Yesterday the Court heard oral argument in PLIVA, Inc. v. Mensing and Talk America, Inc. v. Michigan Bell Telephone Company. Transcripts of both arguments are available here.

In PLIVA, the Court is considering whether generic drug manufacturers can be sued under state law for failing to provide safety information that is not required by the federal Food and Drug Administration. Most reports indicated that the Court seemed divided on the issue at oral argument. Bloomberg's Greg Stohr notes that "[t]he case may turn on which of of two precedents the court concludes should apply — the 2009 ruling in a case involving Wyeth or a 2001 decision that barred suits claiming FDA product approval was obtained by fraud." The New York Times, CNN, and the Associated Press have additional coverage of the argument.

At the Huffington Post, Jessica Levinson discusses McComish v. Bennett, the campaign finance case in which the Court heard oral argument on Monday.  Although she maintains that "there really is no restriction on speech" at issue in the case, Levinson predicts that the "Justices [will] split along the same 5-4 lines that they did in . . . Citizens United." The editorial board of the Los Angeles Times agrees that the Court "seems poised to overturn" the Arizona law, but it suggests that "[t]he Court can, and should, uphold the law without revisiting larger issues about the role of money in politics."  Tuesday's argument in Wal-Mart v. Dukes, the gender discrimination class action, also continues to generate commentary. Writing for CNN, Linda Mullenix discusses what the case "means for women," while at the Huffington Post Kent Greenfield contends that the plaintiffs may lose "because Justice Kennedy does not understand the power of corporate culture."  Writing for her Court Beat blog, Joan Biskupic notes that both arguments "reminded [her] of how profoundly the Court is split 5-4, conservatives-liberals, on cases that really matter."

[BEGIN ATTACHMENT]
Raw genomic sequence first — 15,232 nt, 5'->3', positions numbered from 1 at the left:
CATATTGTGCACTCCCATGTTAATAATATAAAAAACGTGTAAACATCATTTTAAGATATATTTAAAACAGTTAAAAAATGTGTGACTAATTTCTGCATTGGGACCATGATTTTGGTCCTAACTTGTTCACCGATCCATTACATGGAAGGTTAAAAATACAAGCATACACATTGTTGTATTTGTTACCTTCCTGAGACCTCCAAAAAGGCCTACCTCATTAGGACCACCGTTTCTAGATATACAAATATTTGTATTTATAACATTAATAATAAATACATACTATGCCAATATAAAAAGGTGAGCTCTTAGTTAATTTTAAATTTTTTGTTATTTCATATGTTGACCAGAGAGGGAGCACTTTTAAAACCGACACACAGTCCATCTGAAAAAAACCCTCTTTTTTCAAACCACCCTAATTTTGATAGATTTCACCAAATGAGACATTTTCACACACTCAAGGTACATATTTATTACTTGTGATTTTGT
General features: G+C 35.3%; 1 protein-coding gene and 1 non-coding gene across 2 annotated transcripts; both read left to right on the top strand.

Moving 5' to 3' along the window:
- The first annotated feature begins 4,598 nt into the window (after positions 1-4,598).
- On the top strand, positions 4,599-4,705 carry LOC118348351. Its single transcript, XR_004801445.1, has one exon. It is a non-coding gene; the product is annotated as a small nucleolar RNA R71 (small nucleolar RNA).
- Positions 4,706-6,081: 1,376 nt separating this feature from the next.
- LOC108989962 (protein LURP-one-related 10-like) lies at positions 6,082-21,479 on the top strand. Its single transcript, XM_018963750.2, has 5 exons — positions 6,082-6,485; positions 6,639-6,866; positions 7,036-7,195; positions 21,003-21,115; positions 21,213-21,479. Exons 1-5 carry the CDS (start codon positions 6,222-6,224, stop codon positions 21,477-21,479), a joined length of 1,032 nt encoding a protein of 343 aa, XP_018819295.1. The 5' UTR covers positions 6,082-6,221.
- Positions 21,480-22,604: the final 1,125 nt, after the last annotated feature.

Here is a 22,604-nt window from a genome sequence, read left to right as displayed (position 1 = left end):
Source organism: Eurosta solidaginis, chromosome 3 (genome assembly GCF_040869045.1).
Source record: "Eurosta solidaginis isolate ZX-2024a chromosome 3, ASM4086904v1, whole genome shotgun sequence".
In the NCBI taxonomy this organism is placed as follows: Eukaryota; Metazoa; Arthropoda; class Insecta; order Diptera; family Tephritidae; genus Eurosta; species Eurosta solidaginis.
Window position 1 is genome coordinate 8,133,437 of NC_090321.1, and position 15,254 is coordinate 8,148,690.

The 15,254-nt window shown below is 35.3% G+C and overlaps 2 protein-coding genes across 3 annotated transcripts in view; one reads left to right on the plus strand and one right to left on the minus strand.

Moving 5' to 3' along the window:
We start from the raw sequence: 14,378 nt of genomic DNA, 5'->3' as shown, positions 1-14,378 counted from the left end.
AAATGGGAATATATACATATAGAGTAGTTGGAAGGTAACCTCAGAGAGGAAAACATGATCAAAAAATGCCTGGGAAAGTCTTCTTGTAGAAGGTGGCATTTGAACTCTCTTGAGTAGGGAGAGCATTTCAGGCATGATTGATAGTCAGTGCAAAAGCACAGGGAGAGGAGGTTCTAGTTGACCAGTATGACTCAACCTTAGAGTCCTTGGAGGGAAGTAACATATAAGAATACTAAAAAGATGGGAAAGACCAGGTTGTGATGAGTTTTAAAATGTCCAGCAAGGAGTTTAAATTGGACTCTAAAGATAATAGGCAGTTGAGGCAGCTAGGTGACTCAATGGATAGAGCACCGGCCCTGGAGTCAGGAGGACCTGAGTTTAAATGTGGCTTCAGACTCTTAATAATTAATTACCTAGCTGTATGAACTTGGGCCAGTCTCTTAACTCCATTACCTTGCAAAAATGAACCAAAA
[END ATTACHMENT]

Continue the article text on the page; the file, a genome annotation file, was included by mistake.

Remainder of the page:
• At The Atlantic, Andrew Cohen discusses Tuesday's decision in Connick v. Thompson, the failure-to-train Brady case. He argues that the majority's decision "reveals outright hostility to the rights of the wrongfully convicted to adequately redress their conceded grievances.


Posted in Round-up

Recommended Citation: Amanda Rice, Thursday round-up, SCOTUSblog (Mar. 31, 2011, 8:32 AM),